Since 2009 it has been prohibited for EU vessels to catch certain species of Endangered or Critically Endangered skates. Yet recent examination of official UK fisheries catch data from 2011-2014 reveals that northern UK fishing ports still commonly report landings of these prohibited species, indicating that UK fisheries may not be properly enforcing the ban, and as a consequence could be subjecting these highly vulnerable species to continued risk of decline or even extinction.
During the dawn of industrialised fishing in the late 1800s, the widely-held assumption was that the ocean’s resources are bountiful and infinite and so there was no need to keep accurate catch data. Overfishing occurred on a staggering scale and thanks to the lack of proper monitoring many population collapses occurred quietly. Species after species declined or disappeared without anyone really noticing until the hindsight of today.
Worldwide organizations such as the International Union for the Conservation of Nature (IUCN) now work to assess the status of as many species as possible with the hope of preventing these ‘invisible’ extinctions. Included on the IUCN Red List is the white skate (Rostroraja alba), which has an Endangered status, as well as the inaptly-named common skate (Dipturus batis)—which indeed was quite common two hundred years ago, but has been so severely overfished that it is today listed as Critically Endangered.
Skates are closely related to sharks and rays and as a group these species tend to grow slowly and reproduce very little, making them particularly vulnerable to extinction. The common skate does not even reach maturity until it is eleven years old and females only reproduce every other year.
In response to the alarming decline of the common and white skate and their listings on the IUCN Red List, it became prohibited, as of 2009, for EU vessels “to fish for, to retain on board, to tranship or to land” those species in certain ICES (International Council for the Exploration of the Seas) areas. Naturally, it is impossible to follow such a prohibition if multiple species are lumped together into one generic “skates and rays” category, as was common at that time—so the new regulations in 2009 also required that all catch data be species-specific.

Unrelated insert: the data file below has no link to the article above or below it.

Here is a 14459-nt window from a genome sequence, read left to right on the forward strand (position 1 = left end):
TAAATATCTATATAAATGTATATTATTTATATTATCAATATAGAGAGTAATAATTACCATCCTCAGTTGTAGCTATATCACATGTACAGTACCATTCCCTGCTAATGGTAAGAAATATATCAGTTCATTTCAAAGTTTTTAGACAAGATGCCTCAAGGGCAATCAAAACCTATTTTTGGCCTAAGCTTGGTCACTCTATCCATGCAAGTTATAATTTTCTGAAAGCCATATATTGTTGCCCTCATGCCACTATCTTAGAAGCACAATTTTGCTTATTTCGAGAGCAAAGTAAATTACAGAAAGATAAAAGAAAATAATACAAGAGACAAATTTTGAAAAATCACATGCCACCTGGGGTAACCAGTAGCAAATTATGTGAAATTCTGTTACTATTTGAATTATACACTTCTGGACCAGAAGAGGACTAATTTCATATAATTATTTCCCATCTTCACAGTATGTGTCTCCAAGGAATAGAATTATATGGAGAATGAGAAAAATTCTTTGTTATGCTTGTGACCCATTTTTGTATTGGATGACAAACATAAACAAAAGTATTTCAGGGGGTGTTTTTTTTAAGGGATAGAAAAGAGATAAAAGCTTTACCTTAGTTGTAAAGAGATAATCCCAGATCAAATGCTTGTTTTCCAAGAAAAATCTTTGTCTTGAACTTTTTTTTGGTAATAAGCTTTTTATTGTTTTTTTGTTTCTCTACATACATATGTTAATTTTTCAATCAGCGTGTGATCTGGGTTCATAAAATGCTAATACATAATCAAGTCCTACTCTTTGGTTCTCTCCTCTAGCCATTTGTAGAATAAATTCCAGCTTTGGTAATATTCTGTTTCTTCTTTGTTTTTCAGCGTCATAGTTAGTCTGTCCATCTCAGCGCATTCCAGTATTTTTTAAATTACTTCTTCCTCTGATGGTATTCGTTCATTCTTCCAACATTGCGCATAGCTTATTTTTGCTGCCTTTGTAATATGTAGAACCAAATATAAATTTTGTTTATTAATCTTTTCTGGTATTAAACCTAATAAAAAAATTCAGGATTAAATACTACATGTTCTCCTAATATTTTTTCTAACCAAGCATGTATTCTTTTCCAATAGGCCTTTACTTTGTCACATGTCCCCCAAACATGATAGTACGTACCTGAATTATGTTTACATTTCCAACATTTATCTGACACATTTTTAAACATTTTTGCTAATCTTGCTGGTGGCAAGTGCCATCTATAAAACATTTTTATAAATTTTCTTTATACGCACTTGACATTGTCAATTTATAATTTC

A few years later researchers analysing the official UK fisheries catch data over the timespan of 2007 to 2010 noted that comparatively fewer landings of the prohibited species were reported in 2010, after the ban was put in place. Assumingly, that number would soon decrease to nearly zero due to enforcement of the ban.
Samantha Simpson and Dr David Sims from the Marine Biological Association of the United Kingdom recently undertook an analysis of the UK fisheries data over the period of 2011 to 2014 to see if the prohibition was being followed. They hoped and expected to find very few, if any, common skates or white skates among the reported catches—but this was not the case.
What the researchers discovered instead was that over the course of four years, 9.6 tonnes of common skate were reported among the official UK fisheries catch data, as well as 17.89 tonnes of white skate in the restricted ICES areas. Based on the average body mass of a common skate this data implies that hundreds of individual common skates were landed each year and potentially thousands over the course of the four-year period. In addition, some ports were still reporting catches under the “skates and rays” generic category, despite the 2009 mandate to report by species—meaning the number of common skates or white skates taken in those ports is impossible to know.